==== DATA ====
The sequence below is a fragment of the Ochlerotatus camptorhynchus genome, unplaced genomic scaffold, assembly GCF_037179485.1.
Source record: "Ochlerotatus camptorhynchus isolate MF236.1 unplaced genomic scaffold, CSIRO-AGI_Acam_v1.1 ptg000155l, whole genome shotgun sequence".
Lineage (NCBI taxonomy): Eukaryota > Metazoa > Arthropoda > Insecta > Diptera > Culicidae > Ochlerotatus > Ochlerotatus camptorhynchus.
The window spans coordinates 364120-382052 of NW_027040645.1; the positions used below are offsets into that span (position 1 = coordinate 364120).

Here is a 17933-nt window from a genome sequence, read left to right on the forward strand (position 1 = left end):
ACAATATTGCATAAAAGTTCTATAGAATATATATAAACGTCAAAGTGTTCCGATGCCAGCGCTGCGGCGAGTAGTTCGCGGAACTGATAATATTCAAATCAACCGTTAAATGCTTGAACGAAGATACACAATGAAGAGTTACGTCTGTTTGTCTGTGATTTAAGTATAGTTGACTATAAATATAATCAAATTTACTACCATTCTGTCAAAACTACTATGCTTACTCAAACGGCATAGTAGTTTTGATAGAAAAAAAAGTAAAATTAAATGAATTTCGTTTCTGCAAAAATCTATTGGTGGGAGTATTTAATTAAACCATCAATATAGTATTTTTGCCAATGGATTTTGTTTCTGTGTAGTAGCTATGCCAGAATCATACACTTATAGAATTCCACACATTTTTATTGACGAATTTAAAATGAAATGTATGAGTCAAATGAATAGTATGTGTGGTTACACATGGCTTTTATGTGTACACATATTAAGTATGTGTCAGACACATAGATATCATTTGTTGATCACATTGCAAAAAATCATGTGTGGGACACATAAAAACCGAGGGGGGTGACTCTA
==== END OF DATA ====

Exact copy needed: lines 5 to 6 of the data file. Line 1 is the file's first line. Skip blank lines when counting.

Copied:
Here is a 17933-nt window from a genome sequence, read left to right on the forward strand (position 1 = left end):
ACAATATTGCATAAAAGTTCTATAGAATATATATAAACGTCAAAGTGTTCCGATGCCAGCGCTGCGGCGAGTAGTTCGCGGAACTGATAATATTCAAATCAACCGTTAAATGCTTGAACGAAGATACACAATGAAGAGTTACGTCTGTTTGTCTGTGATTTAAGTATAGTTGACTATAAATATAATCAAATTTACTACCATTCTGTCAAAACTACTATGCTTACTCAAACGGCATAGTAGTTTTGATAGAAAAAAAAGTAAAATTAAATGAATTTCGTTTCTGCAAAAATCTATTGGTGGGAGTATTTAATTAAACCATCAATATAGTATTTTTGCCAATGGATTTTGTTTCTGTGTAGTAGCTATGCCAGAATCATACACTTATAGAATTCCACACATTTTTATTGACGAATTTAAAATGAAATGTATGAGTCAAATGAATAGTATGTGTGGTTACACATGGCTTTTATGTGTACACATATTAAGTATGTGTCAGACACATAGATATCATTTGTTGATCACATTGCAAAAAATCATGTGTGGGACACATAAAAACCGAGGGGGGTGACTCTA